The Best of 2020

Looking back on the best things I experienced in 2020, including blog posts, books, games, podcasts, music, and more. See previous years: 2019, 2018, 2017, 2016, 2015, and 2014.

The Best of 2019

Reviewing the great parts about 2019 - the best blog posts, books, games, music, and things worth mentioning. Previous posts include 2018, 2017, 2016, 2015, and 2014.

The Best of 2018

Reviewing the highlights of things from 2018. The best blog posts, books, games, music, and other life events. Also available are posts from 2017, 2016, 2015, and 2014.

The Best of 2017

A yearly review of the best things that I did, read, or discovered in 2017. You might also find the posts from 2016, 2015, and 2014 to be interesting.

The Best of 2016

This is my annual review of some of the interesting things I did, read, or discovered in 2016. This summary draws its inspiration from Michael Fogus's similar post for 2016. You might also be interested in my posts from 2015 and 2014.

The Best of 2015

Some of the interesting things I did, read, or otherwise discovered in 2015. Inspired by Michael Fogus' yearly wrap-up, which is also worth reading.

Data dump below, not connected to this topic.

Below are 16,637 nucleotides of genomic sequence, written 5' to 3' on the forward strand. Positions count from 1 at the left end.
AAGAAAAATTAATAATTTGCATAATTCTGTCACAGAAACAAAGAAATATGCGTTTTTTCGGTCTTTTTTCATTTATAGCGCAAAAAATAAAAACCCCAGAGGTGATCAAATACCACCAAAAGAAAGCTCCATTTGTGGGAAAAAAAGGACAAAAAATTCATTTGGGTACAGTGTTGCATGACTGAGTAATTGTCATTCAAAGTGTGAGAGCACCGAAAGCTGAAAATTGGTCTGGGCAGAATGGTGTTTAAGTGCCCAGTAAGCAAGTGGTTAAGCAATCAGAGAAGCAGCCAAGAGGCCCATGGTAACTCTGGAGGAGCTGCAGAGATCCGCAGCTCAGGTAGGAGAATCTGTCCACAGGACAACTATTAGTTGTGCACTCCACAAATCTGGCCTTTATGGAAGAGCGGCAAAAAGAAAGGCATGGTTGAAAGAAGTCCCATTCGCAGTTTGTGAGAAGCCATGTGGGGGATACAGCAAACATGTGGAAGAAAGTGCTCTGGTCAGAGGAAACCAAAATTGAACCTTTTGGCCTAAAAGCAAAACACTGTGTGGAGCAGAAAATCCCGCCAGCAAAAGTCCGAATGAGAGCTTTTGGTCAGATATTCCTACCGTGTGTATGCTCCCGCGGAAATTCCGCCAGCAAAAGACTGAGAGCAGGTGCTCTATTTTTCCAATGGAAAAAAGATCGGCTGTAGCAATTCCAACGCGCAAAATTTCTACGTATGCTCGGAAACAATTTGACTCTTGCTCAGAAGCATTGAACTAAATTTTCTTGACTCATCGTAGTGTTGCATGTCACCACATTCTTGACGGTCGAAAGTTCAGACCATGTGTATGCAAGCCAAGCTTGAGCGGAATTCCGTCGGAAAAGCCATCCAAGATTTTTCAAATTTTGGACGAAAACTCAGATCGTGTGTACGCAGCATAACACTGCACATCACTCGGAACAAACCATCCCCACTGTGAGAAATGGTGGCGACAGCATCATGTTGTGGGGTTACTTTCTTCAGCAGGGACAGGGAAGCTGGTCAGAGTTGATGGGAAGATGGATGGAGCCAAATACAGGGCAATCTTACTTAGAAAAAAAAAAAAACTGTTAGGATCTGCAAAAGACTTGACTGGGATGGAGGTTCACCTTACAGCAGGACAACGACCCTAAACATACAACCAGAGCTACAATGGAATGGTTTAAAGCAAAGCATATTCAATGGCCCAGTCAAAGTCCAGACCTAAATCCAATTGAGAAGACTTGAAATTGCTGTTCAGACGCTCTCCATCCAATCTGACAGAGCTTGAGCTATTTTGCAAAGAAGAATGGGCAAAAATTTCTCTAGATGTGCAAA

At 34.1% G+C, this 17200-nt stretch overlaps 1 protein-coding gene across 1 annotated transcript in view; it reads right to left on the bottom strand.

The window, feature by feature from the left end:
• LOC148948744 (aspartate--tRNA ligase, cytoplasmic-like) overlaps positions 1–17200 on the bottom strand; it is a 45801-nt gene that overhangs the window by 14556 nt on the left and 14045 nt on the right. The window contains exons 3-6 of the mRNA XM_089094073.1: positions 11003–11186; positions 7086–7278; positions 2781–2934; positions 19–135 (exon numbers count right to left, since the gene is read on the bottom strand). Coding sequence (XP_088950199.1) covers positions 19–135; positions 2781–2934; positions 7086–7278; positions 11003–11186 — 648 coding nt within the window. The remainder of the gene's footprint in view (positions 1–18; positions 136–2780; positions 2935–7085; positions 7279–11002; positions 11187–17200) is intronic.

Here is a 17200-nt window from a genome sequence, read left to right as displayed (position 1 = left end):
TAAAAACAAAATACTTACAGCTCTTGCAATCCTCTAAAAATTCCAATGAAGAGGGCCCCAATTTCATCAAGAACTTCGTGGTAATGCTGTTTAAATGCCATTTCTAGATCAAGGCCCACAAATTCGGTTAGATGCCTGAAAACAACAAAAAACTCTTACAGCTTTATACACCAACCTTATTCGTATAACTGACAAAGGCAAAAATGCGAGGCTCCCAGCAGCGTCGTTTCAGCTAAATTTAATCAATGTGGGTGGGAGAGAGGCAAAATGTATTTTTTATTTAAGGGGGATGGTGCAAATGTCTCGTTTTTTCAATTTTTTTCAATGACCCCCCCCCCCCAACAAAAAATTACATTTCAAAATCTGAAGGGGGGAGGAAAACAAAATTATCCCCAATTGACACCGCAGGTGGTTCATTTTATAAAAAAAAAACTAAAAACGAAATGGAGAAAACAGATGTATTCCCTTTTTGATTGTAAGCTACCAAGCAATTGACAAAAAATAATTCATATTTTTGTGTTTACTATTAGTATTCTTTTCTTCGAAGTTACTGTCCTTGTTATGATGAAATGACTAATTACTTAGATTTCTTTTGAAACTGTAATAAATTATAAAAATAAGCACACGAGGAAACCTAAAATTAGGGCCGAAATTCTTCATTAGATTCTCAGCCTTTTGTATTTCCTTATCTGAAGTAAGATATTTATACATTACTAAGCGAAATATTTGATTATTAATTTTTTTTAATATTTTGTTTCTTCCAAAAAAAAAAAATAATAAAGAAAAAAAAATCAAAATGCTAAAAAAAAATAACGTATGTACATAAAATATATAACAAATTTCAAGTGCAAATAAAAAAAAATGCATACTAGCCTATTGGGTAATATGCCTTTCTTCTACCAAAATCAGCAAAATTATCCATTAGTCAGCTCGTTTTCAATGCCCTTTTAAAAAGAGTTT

The Best of 2014

Inspired a bit by Michael Fogus' post, I thought I would share some of the things I read and did in 2014 in case anyone is looking for ideas for the new year.

DIY Card Game: Monster Mages

Earlier this year at Guelph Game Jam 2, I decided to go analog and build a card game with real, physical cards. After the 8 hour jam, I ended up with a quick little game called Monster Mages, heavily inspired by aspects of Dominion and Magic: The Gathering.


There's a rule of thumb in the hackerspace community - hold your open house on Tuesday. It's completely arbitrary. No matter what day of the week you do pick for your open house, there will be someone who just can't make it. Many just pick Tuesday by convention and no more thought is needed. Unfortunately, it makes it hard to visit other spaces since members generally want to be at home base for the open house. But since I was out of town with no hopes of making it to Kwartzlab, I had a perfect excuse to take a Tuesday to visit

Lightning Photography

I remember reading an amazing article in National Geographic back in the early '90s about lightning. There were a handful of brilliant photographs, but the one that really grabbed me was a night shot overlooking a city as a storm front moved in, capturing 30 or more forks of lightning over a 30-second exposure. I'm no photographer (as I am happy to admit at every available opportunity), but when I saw an incredible storm front moving in on the evening of the 24th, I couldn't resist trying to create some of my own photographs of lightning.